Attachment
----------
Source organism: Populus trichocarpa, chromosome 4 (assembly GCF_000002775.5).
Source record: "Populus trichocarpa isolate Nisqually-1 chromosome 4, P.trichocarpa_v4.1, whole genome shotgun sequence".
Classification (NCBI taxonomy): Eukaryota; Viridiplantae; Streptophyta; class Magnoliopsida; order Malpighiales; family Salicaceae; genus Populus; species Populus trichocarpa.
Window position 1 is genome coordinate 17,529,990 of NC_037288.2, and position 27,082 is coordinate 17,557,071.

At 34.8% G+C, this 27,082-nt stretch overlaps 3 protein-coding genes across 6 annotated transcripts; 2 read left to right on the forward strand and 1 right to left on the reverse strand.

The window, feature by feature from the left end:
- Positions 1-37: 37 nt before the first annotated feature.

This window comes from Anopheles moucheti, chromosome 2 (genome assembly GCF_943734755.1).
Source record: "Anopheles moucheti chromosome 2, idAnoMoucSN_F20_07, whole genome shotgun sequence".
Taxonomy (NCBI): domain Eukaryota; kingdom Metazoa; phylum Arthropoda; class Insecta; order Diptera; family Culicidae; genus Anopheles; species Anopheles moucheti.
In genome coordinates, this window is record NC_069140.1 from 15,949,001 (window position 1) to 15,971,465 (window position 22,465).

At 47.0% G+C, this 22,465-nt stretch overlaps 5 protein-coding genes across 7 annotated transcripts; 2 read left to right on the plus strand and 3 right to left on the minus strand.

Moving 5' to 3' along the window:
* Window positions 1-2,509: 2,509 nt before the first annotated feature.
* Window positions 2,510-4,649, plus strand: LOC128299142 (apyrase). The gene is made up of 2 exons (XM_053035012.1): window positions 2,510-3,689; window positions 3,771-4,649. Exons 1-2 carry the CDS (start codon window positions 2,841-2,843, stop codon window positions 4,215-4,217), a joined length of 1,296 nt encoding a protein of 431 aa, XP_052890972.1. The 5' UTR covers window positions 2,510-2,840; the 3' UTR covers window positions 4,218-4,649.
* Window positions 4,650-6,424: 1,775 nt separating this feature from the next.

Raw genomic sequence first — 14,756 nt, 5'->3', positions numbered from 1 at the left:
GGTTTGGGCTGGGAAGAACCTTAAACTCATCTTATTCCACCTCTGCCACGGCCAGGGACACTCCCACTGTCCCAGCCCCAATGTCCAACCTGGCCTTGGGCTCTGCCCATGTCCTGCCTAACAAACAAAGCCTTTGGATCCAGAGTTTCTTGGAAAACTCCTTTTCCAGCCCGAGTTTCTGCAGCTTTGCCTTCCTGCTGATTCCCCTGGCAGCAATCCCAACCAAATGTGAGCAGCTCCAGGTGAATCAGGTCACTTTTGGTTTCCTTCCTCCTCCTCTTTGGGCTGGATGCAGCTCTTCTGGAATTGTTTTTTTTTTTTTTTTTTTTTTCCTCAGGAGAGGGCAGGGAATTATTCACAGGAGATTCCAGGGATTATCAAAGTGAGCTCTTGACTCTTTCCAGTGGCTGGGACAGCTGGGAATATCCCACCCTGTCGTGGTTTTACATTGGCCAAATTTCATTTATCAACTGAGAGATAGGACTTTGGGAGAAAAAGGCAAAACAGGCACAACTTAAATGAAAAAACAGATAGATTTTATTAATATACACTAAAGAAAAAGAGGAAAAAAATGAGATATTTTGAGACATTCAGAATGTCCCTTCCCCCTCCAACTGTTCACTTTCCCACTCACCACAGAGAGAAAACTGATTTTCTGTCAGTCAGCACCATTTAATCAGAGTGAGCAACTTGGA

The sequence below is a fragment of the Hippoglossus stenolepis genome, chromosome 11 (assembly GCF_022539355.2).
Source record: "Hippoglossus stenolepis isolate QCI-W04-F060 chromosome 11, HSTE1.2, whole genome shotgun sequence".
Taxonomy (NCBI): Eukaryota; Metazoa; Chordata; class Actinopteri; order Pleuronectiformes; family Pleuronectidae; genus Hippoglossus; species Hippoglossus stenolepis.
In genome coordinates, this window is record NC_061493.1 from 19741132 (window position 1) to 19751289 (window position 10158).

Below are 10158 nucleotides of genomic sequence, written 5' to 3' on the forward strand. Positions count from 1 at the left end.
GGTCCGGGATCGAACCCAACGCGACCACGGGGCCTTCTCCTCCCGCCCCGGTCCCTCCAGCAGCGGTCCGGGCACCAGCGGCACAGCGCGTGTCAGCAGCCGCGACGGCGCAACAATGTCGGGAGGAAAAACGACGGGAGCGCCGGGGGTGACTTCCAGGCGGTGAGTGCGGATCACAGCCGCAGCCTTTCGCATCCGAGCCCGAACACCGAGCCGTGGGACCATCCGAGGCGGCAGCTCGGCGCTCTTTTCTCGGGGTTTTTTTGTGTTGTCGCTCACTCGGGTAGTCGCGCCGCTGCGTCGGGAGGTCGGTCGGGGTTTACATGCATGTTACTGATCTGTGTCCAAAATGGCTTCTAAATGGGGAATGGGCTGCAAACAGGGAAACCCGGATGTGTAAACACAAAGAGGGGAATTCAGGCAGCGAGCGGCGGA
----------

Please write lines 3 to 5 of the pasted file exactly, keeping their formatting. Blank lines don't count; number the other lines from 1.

Classification (NCBI taxonomy): Eukaryota; Viridiplantae; Streptophyta; class Magnoliopsida; order Malpighiales; family Salicaceae; genus Populus; species Populus trichocarpa.
Window position 1 is genome coordinate 17,529,990 of NC_037288.2, and position 27,082 is coordinate 17,557,071.

At 34.8% G+C, this 27,082-nt stretch overlaps 3 protein-coding genes across 6 annotated transcripts; 2 read left to right on the forward strand and 1 right to left on the reverse strand.